Teachers in West Virginia are striking for the third consecutive day, closing schools in all of the state’s 55 counties over low pay and benefits. Their strike comes as President Donald Trump argues for arming teachers in the wake of the school shooting at Marjory Stoneman Douglas High School in Parkland, Florida, where 14 students and three teachers were killed.
The cost of arming and training teachers could run upwards of $1 billion, according to an analysis by the Washington Post. That price tag does not include the bonus Trump said teachers should receive if they agree to carry a concealed weapon.
In the meantime, West Virginia’s teachers say their pay and benefits are so low, some teachers resort to working two jobs and others qualify for food stamps.
“You know, as a professional degreed teacher working two jobs, I qualify for [Women, Infants and Children food and nutrition service] and food stamps,” Jacob Fertig, an art teacher at Riverside High School in Belle, West Virginia, told CNN.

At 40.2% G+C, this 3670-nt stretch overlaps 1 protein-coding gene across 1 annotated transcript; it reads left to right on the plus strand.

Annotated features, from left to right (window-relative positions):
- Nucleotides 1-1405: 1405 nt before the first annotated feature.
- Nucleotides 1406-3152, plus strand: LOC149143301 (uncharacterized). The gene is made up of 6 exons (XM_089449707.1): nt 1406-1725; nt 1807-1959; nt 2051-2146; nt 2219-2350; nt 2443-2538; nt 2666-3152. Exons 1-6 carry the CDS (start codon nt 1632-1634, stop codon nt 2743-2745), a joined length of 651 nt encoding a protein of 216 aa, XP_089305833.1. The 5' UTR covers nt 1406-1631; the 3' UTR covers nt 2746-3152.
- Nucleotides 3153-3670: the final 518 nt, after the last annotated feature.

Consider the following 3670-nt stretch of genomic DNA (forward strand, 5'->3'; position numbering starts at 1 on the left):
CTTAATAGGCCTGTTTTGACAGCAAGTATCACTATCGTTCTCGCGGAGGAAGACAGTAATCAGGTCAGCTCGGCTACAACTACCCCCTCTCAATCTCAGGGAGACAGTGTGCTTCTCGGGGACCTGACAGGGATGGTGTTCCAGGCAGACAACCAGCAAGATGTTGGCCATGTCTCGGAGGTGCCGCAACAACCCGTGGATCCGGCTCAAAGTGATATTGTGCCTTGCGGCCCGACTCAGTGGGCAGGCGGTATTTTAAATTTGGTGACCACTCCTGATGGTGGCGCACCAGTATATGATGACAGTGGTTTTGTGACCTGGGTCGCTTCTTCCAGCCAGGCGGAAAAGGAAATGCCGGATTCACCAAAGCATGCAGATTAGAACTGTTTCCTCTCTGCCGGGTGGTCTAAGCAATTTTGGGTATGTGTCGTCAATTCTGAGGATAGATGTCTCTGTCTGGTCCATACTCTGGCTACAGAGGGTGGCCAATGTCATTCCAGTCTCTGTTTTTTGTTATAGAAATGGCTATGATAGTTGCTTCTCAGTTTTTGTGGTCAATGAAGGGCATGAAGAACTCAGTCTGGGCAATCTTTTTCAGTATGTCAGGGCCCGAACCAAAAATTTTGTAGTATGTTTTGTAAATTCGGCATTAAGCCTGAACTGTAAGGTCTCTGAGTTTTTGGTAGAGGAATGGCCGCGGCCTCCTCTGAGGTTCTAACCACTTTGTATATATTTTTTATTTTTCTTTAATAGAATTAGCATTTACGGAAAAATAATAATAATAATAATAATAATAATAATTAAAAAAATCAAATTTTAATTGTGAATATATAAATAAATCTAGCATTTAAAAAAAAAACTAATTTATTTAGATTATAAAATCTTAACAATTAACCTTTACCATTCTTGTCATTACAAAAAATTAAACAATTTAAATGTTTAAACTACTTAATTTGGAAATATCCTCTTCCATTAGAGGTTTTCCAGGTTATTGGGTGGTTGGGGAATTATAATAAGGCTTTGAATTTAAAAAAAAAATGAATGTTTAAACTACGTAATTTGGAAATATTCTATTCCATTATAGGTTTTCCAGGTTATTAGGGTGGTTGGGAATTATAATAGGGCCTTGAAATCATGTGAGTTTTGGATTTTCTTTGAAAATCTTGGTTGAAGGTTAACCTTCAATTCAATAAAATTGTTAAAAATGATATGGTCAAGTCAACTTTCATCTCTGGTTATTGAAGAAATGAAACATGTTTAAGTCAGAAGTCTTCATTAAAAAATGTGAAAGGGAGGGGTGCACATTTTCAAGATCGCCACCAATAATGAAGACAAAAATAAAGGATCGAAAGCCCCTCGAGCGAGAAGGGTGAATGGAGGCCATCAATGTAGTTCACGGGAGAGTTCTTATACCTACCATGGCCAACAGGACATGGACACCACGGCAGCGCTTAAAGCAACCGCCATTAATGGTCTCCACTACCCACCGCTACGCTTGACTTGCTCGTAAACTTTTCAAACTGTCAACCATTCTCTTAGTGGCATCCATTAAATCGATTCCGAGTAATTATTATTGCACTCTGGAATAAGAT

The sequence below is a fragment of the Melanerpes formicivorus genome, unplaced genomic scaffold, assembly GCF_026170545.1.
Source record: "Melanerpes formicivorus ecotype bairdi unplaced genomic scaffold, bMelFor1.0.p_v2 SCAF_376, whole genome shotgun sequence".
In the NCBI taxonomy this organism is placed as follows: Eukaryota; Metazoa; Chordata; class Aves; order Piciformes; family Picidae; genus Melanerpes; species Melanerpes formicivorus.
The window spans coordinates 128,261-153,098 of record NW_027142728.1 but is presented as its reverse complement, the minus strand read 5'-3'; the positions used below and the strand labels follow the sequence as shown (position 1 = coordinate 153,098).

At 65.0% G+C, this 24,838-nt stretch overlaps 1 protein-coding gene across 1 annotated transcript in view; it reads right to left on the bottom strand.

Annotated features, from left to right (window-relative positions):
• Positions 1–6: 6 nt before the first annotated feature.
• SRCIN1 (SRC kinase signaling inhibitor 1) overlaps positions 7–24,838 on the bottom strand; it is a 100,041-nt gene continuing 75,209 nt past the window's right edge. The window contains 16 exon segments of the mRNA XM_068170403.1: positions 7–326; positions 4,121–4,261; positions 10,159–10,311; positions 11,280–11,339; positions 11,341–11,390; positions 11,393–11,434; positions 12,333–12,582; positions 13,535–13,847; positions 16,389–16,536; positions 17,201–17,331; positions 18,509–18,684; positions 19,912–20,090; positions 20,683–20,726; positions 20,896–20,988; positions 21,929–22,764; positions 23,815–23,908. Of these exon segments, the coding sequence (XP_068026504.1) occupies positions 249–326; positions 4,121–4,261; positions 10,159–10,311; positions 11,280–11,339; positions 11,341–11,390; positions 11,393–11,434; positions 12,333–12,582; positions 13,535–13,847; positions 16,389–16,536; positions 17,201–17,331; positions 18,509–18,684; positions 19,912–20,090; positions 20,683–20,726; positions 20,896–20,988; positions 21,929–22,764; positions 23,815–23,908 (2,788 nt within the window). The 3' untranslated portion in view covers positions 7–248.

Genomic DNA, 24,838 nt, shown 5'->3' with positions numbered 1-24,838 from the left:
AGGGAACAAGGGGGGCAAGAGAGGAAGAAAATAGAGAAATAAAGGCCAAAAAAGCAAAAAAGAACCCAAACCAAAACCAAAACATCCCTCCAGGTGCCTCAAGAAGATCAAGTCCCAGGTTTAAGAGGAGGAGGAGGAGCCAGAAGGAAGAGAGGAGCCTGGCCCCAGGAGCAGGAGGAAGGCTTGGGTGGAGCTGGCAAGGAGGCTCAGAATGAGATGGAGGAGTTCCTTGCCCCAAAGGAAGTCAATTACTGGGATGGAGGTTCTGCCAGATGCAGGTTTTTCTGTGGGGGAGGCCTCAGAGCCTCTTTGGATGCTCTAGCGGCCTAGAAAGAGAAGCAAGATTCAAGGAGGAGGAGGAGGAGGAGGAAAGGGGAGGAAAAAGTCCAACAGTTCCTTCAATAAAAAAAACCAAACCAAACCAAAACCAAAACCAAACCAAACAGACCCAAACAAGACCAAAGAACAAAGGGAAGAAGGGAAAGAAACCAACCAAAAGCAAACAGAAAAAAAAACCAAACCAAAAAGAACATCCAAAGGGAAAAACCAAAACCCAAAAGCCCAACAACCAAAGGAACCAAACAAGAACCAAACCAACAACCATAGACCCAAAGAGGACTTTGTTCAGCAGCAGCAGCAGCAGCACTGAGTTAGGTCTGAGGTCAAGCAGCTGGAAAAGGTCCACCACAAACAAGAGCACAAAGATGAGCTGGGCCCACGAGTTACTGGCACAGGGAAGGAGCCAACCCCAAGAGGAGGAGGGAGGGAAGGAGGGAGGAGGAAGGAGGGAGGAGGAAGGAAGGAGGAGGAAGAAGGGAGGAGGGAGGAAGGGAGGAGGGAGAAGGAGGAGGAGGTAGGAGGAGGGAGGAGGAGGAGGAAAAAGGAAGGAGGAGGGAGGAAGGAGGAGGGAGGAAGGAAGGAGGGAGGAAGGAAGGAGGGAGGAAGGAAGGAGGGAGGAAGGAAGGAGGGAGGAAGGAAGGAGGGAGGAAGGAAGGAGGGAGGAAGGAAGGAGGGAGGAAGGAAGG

West Virginia teachers rank 48th in teacher pay, with an average annual salary of $45,622 in 2016, according to a report by the National Education Association. That average salary fell 0.4% from 2015, one of just five states to see a drop in average annual pay.
West Virginia teachers may not be the only public educators to go on strike. The Pittsburgh Federation of Teachers on Monday issued a 48-hour notice that members will strike unless a collective bargaining agreement is signed.